Happy Hunting!

Ron Kidd
– junkyardlife

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1963 Continental sports a Honey Beige two-tone interior.

Lincoln’s luxury liner had a power front bench seat.

A reverse-opening hood complements the rear-hinged back doors on this dinged-up ’63 Continental.

The 1963 Lincoln was loaded with luxury - wood grain door panels and power window switches.

A dash-mounted automatic headlight dimmer was optional on Lincoln Continentals. It detected the lights of on-coming cars and saved them from you high brights.

Ron’s Lincoln Continental Fun Facts:
  • The first Lincoln Continental was to be a special production of only 1, built for Edsel Ford. They started building it in 1938 to have it ready for March of 1939 because Edsel Ford took his vacations in March.
  • In the luxury car battle as far as sales numbers were concerned, the Lincoln Division wasn’t doing so well. The corporate bean counters had them slated for the chopping block. The 1961 Lincoln Continental was introduced and by 1963 became a proud flagship for Ford.
  • The “suicide doors” were named such because if a passenger were to fall out of the moving vehicle, the door would run right over you, thus turning your daring escape or accident into a suicide.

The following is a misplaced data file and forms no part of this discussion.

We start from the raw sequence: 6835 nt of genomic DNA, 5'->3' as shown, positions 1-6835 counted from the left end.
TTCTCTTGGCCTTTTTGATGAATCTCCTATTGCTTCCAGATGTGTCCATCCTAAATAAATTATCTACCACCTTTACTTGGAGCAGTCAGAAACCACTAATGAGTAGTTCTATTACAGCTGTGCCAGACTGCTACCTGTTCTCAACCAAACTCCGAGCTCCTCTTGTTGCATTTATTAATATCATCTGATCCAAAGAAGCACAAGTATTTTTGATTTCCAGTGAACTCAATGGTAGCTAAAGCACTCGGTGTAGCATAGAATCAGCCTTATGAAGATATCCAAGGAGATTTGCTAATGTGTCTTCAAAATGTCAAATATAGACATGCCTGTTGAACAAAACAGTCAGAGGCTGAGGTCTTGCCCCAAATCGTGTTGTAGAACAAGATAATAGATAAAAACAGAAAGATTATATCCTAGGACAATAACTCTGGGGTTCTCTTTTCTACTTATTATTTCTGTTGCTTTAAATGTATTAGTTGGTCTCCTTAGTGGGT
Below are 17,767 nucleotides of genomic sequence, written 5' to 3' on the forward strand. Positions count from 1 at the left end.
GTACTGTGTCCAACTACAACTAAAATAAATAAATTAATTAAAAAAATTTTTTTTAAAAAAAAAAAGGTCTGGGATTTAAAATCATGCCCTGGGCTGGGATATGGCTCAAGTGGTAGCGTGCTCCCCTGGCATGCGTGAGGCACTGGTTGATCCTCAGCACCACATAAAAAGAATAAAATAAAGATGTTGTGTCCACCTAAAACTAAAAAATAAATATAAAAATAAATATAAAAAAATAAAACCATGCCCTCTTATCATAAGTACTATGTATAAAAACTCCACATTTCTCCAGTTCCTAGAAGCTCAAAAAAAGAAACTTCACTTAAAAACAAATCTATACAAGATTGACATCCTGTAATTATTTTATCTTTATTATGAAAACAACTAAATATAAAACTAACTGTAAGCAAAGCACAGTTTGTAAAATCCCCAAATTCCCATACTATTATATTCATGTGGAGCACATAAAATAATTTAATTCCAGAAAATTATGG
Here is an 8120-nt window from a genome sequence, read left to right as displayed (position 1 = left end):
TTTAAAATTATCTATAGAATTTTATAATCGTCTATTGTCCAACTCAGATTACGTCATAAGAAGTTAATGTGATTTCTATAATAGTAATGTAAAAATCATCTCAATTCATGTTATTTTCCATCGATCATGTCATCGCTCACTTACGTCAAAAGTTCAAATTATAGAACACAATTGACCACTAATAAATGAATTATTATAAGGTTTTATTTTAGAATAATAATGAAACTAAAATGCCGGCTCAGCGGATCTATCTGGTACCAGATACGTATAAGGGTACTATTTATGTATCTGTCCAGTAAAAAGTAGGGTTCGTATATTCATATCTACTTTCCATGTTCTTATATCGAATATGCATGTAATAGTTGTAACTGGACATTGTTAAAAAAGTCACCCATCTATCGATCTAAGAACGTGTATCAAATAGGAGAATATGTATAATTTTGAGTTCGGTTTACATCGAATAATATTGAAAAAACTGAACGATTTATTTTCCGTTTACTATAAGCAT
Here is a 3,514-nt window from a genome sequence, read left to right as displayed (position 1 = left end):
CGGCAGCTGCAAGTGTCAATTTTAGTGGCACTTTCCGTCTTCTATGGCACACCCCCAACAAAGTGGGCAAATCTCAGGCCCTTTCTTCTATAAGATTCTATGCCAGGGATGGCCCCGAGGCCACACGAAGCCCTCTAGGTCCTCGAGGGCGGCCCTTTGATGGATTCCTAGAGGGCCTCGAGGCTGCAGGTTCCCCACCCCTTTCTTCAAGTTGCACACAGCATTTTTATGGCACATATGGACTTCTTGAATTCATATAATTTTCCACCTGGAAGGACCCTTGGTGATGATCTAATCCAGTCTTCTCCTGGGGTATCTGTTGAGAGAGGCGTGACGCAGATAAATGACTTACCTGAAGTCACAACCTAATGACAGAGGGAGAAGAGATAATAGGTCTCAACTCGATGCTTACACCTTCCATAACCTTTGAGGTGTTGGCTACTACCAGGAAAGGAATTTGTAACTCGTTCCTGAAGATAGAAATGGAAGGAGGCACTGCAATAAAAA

• “Suicide doors” were said to be popular with gangsters in the 1930’s because it was said to be easier to push some unlucky person out of a moving vehicle. Ouch!
President John F. Kennedy took his final ride in a dark blue 1961 Lincoln Continental convertible in Dallas on No. 22, 1963.

  • In 1963 President Kennedy was assassinated in a 1961 Lincoln Continental four-door convertible. It has been said that post-1963 Presidents of the United States were not to ride in open air cars. They did not for many years.
Jacqueline Kennedy and a Secret Service agent react moments after President Kennedy was shot.
  • The auto industry tried to avoid the term “suicide doors” when referring to their way-cool, rear-hinged doors. They didn’t want to frighten the public and hurt sales.

Know of a junkyard I need to visit or want to send me photos and info about a car or junkyard?  Send emails to Ron at or Jody at